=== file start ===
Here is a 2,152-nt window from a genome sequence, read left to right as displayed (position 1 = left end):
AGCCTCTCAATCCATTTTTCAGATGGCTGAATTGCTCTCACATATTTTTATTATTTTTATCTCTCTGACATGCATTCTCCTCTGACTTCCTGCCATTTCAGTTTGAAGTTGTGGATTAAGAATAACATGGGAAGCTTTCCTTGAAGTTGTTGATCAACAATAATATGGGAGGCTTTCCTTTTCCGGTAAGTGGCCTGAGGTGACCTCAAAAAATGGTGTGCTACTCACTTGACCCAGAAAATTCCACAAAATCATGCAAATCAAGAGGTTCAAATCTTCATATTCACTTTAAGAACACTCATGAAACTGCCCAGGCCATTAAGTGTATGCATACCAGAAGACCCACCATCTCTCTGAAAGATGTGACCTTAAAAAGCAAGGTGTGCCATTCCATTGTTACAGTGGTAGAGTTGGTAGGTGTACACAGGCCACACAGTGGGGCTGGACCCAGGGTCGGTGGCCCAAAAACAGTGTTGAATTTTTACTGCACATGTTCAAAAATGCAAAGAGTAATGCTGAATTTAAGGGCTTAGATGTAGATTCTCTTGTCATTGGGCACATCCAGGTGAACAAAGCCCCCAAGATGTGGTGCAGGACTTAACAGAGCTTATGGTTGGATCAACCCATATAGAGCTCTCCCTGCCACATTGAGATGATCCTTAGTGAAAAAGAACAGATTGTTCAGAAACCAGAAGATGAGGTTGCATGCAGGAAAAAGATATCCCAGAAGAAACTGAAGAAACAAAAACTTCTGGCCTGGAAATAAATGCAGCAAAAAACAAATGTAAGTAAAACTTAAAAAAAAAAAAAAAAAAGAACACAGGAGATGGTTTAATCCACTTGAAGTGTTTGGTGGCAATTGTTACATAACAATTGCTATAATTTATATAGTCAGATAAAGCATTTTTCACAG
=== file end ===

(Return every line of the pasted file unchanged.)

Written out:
Here is a 2,152-nt window from a genome sequence, read left to right as displayed (position 1 = left end):
AGCCTCTCAATCCATTTTTCAGATGGCTGAATTGCTCTCACATATTTTTATTATTTTTATCTCTCTGACATGCATTCTCCTCTGACTTCCTGCCATTTCAGTTTGAAGTTGTGGATTAAGAATAACATGGGAAGCTTTCCTTGAAGTTGTTGATCAACAATAATATGGGAGGCTTTCCTTTTCCGGTAAGTGGCCTGAGGTGACCTCAAAAAATGGTGTGCTACTCACTTGACCCAGAAAATTCCACAAAATCATGCAAATCAAGAGGTTCAAATCTTCATATTCACTTTAAGAACACTCATGAAACTGCCCAGGCCATTAAGTGTATGCATACCAGAAGACCCACCATCTCTCTGAAAGATGTGACCTTAAAAAGCAAGGTGTGCCATTCCATTGTTACAGTGGTAGAGTTGGTAGGTGTACACAGGCCACACAGTGGGGCTGGACCCAGGGTCGGTGGCCCAAAAACAGTGTTGAATTTTTACTGCACATGTTCAAAAATGCAAAGAGTAATGCTGAATTTAAGGGCTTAGATGTAGATTCTCTTGTCATTGGGCACATCCAGGTGAACAAAGCCCCCAAGATGTGGTGCAGGACTTAACAGAGCTTATGGTTGGATCAACCCATATAGAGCTCTCCCTGCCACATTGAGATGATCCTTAGTGAAAAAGAACAGATTGTTCAGAAACCAGAAGATGAGGTTGCATGCAGGAAAAAGATATCCCAGAAGAAACTGAAGAAACAAAAACTTCTGGCCTGGAAATAAATGCAGCAAAAAACAAATGTAAGTAAAACTTAAAAAAAAAAAAAAAAAAGAACACAGGAGATGGTTTAATCCACTTGAAGTGTTTGGTGGCAATTGTTACATAACAATTGCTATAATTTATATAGTCAGATAAAGCATTTTTCACAG